Only In Berkeley: Voters Approve Soda Tax

Jeff Shuttleworth (BCN)
Wednesday November 05, 2014 - 10:43:00 AM

Berkeley voters made history in Tuesday by overwhelmingly approving a measure that will make Berkeley the first city in the country to place a tax on sodas and other sugary drinks, according to complete unofficial election results. 

Measure D, which won with about 75 percent approval, imposes a one-cent-per-ounce tax on sugary beverages. The tax is payable by distributors, not the consumers, and will affect businesses with annual gross receipts of more than $100,000. 

The measure required a simple majority of voters to pass. 

Dr. Vicki Alexander, the co-chair of the Yes on D campaign, said she expects the measure's victory will start a trend of cities taxing soda drinks. 

Alexander said in a statement, "We fully expect other communities to take on the soda industry and succeed." 

She said, "Berkeley has a proud history of setting nationwide trends, such as nonsmoking sections in restaurants and bars, curb cuts for wheelchairs, curbside recycling, and public school food policies. Many communities have the same ingredients that made Measure D possible in Berkeley: proactive parents and community leaders who care about the health of their kids."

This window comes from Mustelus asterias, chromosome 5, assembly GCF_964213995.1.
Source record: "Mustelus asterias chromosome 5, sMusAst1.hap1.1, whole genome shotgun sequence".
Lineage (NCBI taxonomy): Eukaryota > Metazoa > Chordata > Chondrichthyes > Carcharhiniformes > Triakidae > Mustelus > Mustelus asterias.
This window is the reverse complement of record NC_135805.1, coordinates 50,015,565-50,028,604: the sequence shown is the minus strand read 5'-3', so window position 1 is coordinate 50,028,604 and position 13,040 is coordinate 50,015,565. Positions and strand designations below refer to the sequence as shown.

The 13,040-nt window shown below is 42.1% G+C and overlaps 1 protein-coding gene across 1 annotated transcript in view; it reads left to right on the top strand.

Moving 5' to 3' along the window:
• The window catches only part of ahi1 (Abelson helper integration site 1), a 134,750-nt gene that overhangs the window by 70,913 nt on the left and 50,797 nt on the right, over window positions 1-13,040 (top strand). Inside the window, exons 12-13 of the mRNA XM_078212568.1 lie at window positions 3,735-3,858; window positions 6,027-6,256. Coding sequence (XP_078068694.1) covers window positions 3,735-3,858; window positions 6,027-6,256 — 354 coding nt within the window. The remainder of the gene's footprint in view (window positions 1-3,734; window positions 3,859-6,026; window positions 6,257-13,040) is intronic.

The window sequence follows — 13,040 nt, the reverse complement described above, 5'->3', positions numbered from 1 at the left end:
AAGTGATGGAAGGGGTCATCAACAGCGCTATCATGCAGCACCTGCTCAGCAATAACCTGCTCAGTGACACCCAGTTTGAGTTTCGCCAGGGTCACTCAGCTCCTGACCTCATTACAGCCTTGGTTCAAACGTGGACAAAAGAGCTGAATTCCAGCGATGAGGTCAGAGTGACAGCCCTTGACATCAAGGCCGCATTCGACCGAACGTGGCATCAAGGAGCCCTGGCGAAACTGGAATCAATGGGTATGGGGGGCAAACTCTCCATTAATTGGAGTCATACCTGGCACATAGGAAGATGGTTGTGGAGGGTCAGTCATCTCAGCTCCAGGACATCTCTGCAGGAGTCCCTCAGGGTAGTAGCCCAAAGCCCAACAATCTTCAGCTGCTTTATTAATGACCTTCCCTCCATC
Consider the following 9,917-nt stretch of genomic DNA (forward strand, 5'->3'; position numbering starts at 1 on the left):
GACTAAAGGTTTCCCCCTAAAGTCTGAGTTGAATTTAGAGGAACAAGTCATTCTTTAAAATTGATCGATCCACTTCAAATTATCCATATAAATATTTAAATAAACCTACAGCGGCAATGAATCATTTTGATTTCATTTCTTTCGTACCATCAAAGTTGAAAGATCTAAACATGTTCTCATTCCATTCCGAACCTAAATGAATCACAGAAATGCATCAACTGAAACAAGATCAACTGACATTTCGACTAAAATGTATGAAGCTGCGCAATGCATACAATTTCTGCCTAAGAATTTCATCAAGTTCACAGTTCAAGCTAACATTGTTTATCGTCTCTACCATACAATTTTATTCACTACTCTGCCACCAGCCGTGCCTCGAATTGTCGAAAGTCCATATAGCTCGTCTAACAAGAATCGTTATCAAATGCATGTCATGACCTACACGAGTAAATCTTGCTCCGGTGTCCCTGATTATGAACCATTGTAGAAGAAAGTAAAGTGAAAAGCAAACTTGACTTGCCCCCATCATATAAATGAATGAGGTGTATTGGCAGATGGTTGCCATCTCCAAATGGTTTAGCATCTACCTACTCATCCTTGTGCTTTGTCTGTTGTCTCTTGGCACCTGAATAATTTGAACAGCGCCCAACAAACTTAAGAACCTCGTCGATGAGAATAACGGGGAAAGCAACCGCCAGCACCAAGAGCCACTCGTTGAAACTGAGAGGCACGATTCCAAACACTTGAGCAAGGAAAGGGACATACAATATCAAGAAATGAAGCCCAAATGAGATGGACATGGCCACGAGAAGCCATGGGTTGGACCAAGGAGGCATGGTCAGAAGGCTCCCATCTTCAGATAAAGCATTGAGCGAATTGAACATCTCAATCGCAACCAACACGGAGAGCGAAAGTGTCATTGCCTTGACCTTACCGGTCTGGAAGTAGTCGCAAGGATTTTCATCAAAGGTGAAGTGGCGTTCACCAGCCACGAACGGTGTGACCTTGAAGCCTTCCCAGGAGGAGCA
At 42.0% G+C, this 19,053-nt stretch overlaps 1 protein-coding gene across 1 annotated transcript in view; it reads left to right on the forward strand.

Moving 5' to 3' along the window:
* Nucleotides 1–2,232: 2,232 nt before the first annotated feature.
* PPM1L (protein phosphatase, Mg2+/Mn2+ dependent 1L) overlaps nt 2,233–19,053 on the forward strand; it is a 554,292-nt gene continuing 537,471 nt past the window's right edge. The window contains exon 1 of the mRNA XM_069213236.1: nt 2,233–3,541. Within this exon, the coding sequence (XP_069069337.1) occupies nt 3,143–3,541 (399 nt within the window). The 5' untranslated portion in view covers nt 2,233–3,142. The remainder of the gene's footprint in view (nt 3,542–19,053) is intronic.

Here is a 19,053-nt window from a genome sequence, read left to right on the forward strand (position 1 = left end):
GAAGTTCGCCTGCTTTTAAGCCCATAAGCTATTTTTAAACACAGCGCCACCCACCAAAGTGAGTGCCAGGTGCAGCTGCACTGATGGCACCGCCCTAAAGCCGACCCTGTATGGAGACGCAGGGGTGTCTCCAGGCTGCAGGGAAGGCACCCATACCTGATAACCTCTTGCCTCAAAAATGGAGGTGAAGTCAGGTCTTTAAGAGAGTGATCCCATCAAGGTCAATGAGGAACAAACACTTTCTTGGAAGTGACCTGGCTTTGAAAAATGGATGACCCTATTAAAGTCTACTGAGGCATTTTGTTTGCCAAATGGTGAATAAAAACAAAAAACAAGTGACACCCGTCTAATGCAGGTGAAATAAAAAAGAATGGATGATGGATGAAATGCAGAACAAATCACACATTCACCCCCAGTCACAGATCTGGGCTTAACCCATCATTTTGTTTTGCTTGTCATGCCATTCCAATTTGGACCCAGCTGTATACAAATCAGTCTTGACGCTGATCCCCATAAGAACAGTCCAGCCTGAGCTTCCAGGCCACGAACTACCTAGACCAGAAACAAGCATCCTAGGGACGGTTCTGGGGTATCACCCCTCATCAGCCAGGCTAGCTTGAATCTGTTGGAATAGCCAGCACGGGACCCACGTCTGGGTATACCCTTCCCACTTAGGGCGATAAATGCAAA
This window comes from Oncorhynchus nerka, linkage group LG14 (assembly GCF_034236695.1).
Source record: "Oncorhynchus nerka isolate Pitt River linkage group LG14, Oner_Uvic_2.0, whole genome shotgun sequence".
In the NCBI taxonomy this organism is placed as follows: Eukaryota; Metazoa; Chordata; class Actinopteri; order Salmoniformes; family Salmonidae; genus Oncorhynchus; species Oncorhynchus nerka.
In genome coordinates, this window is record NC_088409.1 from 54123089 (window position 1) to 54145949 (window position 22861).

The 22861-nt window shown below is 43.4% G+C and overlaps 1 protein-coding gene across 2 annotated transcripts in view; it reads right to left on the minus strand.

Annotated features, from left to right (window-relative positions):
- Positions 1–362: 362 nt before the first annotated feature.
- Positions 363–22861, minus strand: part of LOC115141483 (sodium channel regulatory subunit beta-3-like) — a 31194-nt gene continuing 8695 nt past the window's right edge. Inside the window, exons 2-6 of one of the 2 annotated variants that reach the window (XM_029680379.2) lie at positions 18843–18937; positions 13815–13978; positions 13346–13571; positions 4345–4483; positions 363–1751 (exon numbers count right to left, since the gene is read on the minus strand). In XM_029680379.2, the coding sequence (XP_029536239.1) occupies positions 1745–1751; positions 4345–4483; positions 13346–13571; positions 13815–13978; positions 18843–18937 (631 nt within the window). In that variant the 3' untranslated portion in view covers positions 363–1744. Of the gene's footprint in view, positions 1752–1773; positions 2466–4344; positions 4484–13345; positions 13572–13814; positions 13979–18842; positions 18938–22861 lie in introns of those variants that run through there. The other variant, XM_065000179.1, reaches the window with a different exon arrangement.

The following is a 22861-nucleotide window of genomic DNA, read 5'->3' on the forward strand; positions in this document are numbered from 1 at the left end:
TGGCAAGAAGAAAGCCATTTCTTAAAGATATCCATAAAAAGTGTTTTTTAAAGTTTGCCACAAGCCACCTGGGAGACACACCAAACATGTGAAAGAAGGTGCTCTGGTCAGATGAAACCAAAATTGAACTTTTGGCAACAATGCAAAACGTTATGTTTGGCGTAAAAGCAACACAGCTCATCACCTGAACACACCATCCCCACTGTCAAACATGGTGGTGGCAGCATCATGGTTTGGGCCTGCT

But Roger Salazar of Californians for Food and Beverage Choice, said he thinks Measure D's victory is an anomaly, saying, "Berkeley doesn't necessarily represent mainstream America." 

Salazar said anti-soda drink activists have previously put similar measures on the ballot in other cities and counties across the nation and those were all defeated. 

A similar measure was voted down in San Francisco on Tuesday and Richmond voters also rejected a soda tax in 2012. 

Measure D supporters said during the campaign that the measure is needed because overwhelming scientific evidence shows that consumption of sugary drinks causes widespread health problems, including diabetes and heart disease, starting in childhood. 

But opponents alleged that the measure is riddled with loopholes for some businesses and it doesn't make sense because chocolate milk, alcoholic beverages and some coffee drinks wouldn't be taxed no matter how much sugar or how many calories they contain. 

Opponents also pointed out that the money raised by the tax will be funneled into the city's general fund and city officials could shift the money to other things besides educating people about the dangers of drinking soda.